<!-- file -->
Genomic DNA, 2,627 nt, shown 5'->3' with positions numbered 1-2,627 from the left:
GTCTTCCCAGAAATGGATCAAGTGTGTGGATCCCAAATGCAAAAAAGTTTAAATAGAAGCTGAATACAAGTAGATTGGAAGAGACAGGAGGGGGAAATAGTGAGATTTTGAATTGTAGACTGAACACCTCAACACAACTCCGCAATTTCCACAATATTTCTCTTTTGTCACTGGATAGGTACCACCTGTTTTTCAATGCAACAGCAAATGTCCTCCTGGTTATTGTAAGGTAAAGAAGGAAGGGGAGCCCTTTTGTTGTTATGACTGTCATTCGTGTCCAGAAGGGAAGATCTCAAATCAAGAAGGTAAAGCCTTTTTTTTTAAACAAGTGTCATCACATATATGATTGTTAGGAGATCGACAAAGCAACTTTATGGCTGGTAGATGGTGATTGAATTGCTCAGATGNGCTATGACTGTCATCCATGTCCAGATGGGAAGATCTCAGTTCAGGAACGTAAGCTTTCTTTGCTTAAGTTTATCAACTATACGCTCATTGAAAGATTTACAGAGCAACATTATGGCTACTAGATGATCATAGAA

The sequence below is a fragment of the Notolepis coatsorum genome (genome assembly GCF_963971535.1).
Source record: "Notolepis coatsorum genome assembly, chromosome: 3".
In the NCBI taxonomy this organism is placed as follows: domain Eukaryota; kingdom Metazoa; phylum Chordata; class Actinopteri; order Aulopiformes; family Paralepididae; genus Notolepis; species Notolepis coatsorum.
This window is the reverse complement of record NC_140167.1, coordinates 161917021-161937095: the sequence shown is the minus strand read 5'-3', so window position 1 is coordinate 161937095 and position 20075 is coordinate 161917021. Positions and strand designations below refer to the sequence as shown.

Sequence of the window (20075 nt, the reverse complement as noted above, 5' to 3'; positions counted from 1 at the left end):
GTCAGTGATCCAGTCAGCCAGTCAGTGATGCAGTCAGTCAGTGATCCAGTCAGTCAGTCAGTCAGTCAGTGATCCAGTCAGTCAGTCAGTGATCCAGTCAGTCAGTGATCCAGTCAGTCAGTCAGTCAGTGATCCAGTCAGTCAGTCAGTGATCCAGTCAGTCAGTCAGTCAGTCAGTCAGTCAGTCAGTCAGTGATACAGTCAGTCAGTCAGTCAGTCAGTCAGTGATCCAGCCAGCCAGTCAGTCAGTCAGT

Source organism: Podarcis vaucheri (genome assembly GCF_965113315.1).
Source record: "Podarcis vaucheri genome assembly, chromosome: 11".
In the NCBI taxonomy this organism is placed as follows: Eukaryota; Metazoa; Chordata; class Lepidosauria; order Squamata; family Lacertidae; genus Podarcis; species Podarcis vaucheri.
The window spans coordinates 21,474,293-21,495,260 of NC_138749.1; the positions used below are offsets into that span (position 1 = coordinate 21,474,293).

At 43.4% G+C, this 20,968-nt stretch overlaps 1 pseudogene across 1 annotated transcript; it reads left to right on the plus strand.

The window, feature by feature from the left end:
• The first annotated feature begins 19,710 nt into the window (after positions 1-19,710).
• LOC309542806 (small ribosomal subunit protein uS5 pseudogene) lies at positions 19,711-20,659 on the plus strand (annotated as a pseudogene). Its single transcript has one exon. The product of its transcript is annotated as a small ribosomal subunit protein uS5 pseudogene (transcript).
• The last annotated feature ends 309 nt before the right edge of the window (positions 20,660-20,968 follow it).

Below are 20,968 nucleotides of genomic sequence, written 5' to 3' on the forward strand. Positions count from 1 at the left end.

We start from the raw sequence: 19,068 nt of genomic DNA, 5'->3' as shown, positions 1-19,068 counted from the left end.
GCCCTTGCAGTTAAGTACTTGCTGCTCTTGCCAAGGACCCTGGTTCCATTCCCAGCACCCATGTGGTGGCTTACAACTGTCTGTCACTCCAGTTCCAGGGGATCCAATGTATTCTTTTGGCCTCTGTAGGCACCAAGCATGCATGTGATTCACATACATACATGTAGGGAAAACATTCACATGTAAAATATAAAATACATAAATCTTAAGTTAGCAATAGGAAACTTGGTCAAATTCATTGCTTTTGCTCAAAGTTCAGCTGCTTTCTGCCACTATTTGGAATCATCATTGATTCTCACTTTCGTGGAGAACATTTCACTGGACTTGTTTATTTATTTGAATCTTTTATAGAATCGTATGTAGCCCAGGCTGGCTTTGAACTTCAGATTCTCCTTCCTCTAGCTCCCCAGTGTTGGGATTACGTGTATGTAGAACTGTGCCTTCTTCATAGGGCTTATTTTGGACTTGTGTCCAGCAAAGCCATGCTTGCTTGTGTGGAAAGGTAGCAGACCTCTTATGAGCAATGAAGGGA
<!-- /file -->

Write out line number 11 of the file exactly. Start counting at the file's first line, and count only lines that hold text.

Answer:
In the NCBI taxonomy this organism is placed as follows: Eukaryota; Metazoa; Chordata; class Lepidosauria; order Squamata; family Lacertidae; genus Podarcis; species Podarcis vaucheri.